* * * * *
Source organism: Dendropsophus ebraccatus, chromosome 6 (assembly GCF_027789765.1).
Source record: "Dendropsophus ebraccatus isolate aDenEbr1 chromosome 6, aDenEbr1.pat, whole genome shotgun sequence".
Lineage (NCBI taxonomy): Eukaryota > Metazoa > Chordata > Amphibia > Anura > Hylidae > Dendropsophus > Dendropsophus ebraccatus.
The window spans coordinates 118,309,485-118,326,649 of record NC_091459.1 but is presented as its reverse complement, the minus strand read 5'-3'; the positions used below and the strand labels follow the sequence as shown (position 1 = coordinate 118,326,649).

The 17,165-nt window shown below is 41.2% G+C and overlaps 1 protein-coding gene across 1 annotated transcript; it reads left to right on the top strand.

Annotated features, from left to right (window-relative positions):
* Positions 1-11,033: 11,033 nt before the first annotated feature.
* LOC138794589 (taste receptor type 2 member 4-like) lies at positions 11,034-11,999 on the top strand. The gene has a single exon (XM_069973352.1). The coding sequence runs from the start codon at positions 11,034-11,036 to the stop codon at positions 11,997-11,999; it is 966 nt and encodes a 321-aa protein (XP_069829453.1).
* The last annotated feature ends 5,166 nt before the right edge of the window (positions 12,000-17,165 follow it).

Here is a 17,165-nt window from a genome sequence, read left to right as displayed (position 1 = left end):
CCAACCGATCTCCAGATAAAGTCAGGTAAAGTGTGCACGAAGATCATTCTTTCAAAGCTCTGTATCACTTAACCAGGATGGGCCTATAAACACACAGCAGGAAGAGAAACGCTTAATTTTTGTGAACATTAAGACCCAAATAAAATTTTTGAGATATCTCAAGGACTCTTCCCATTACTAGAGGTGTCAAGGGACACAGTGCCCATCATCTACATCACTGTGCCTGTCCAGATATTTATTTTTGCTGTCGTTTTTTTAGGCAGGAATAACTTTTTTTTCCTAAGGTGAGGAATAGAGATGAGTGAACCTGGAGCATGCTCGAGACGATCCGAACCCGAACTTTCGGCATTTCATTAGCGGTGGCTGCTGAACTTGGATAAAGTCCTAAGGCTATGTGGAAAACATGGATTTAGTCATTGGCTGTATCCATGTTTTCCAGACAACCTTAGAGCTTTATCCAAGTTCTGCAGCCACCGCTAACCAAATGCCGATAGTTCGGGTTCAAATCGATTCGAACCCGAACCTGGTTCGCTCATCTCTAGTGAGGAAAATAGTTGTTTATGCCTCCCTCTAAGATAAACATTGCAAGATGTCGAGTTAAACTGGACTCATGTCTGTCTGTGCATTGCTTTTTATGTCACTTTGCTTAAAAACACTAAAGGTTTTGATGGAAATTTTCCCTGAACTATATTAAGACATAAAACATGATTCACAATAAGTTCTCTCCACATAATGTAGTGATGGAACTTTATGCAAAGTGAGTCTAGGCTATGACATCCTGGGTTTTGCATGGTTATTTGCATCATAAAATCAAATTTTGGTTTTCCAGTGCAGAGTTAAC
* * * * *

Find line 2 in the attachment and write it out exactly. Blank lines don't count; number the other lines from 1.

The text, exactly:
Source record: "Dendropsophus ebraccatus isolate aDenEbr1 chromosome 6, aDenEbr1.pat, whole genome shotgun sequence".